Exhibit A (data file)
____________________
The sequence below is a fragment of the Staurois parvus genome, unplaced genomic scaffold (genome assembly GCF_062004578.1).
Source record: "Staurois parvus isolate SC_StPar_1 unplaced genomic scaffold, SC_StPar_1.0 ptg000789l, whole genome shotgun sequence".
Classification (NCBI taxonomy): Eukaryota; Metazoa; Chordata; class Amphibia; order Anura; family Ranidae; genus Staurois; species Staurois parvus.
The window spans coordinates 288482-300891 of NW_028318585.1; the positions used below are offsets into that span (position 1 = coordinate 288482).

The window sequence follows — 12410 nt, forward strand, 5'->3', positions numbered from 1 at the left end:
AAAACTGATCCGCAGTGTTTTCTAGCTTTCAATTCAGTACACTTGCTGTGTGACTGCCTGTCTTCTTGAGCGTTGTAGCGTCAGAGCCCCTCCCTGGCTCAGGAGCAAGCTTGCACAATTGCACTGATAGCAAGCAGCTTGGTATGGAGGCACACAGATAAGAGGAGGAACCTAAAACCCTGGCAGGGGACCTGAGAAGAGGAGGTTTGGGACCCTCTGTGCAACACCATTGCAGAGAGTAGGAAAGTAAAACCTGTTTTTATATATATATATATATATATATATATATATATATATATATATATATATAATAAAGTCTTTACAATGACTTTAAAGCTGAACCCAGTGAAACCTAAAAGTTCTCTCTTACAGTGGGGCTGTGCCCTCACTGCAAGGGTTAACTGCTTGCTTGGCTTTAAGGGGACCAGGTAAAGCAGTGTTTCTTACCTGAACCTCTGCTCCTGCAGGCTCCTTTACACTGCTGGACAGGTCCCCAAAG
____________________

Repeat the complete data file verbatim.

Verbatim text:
The sequence below is a fragment of the Staurois parvus genome, unplaced genomic scaffold (genome assembly GCF_062004578.1).
Source record: "Staurois parvus isolate SC_StPar_1 unplaced genomic scaffold, SC_StPar_1.0 ptg000789l, whole genome shotgun sequence".
Classification (NCBI taxonomy): Eukaryota; Metazoa; Chordata; class Amphibia; order Anura; family Ranidae; genus Staurois; species Staurois parvus.
The window spans coordinates 288482-300891 of NW_028318585.1; the positions used below are offsets into that span (position 1 = coordinate 288482).

The window sequence follows — 12410 nt, forward strand, 5'->3', positions numbered from 1 at the left end:
AAAACTGATCCGCAGTGTTTTCTAGCTTTCAATTCAGTACACTTGCTGTGTGACTGCCTGTCTTCTTGAGCGTTGTAGCGTCAGAGCCCCTCCCTGGCTCAGGAGCAAGCTTGCACAATTGCACTGATAGCAAGCAGCTTGGTATGGAGGCACACAGATAAGAGGAGGAACCTAAAACCCTGGCAGGGGACCTGAGAAGAGGAGGTTTGGGACCCTCTGTGCAACACCATTGCAGAGAGTAGGAAAGTAAAACCTGTTTTTATATATATATATATATATATATATATATATATATATATATATATATATAATAAAGTCTTTACAATGACTTTAAAGCTGAACCCAGTGAAACCTAAAAGTTCTCTCTTACAGTGGGGCTGTGCCCTCACTGCAAGGGTTAACTGCTTGCTTGGCTTTAAGGGGACCAGGTAAAGCAGTGTTTCTTACCTGAACCTCTGCTCCTGCAGGCTCCTTTACACTGCTGGACAGGTCCCCAAAG